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Honore de Balzac: Father Goriot
1. FATHER GORIOT (continued)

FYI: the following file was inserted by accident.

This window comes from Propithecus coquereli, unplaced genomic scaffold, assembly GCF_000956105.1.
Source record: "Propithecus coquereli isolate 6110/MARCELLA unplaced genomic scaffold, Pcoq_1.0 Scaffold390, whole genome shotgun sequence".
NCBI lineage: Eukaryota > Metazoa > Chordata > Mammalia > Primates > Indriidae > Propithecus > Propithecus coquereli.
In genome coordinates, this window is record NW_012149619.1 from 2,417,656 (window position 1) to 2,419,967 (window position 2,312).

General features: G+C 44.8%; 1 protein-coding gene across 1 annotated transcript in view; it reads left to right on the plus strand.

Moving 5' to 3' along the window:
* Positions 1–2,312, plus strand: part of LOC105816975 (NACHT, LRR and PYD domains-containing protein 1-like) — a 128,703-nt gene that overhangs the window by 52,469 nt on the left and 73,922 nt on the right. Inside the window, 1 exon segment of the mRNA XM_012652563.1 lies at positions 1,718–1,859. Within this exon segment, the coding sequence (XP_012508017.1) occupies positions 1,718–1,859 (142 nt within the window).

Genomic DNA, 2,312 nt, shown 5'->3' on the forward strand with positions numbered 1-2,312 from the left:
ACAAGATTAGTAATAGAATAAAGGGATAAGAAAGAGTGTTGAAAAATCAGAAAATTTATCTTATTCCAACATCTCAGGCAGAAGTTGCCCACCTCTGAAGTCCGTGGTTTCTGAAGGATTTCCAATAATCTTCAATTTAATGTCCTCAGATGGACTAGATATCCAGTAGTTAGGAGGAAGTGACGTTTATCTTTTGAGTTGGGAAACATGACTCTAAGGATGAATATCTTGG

"Feel your pulse. Think whether you can get up morning after morning, strengthened in yesterday's purpose. In that case I will make you an offer that no one would decline. Listen attentively. You see, I have an idea of my own. My idea is to live a patriarchal life on a vast estate, say a hundred thousand acres, somewhere in the Southern States of America. I mean to be a planter, to have slaves, to make a few snug millions by selling my cattle, timber, and tobacco; I want to live an absolute monarch, and to do just as I please; to lead such a life as no one here in these squalid dens of lath and plaster ever imagines. I am a great poet; I do not write my poems, I feel them, and act them. At this moment I have fifty thousand francs, which might possibly buy forty negroes. I want two hundred thousand francs, because I want to have two hundred negroes to carry out my notions of the patriarachal life properly. Negroes, you see, are like a sort of family ready grown, and there are no inquisitive public prosecutors out there to interfere with you. That investment in ebony ought to mean three or four million francs in ten years' time. If I am successful, no one will ask me who I am. I shall be Mr. Four Millions, an American citizen. I shall be fifty years old by then, and sound and hearty still; I shall enjoy life after my own fashion. In two words, if I find you an heiress with a million, will you give me two hundred thousand francs? Twenty per cent commission, eh? Is that too much? Your little wife will be very much in love with you. Once married, you will show signs of uneasiness and remorse; for a couple of weeks you will be depressed. Then, some night after sundry grimacings, comes the confession, between two kisses, 'Two hundred thousand francs of debts, my darling!' This sort of farce is played every day in Paris, and by young men of the highest fashion. When a young wife has given her heart, she will not refuse her purse. Perhaps you are thinking that you will lose the money for good? Not you. You will make two hundred thousand francs again by some stroke of business. With your capital and your brains you should be able to accumulate as large a fortune as you could wish. ERGO, in six months you will have made your own fortune, and our old friend Vautrin's, and made an amiable woman very happy, to say nothing of your people at home, who must blow on their fingers to warm them, in the winter, for lack of firewood. You need not be surprised at my proposal, nor at the demand I make. Forty-seven out of every sixty great matches here in Paris are made after just such a bargain as this. The Chamber of Notaries compels my gentleman to----"
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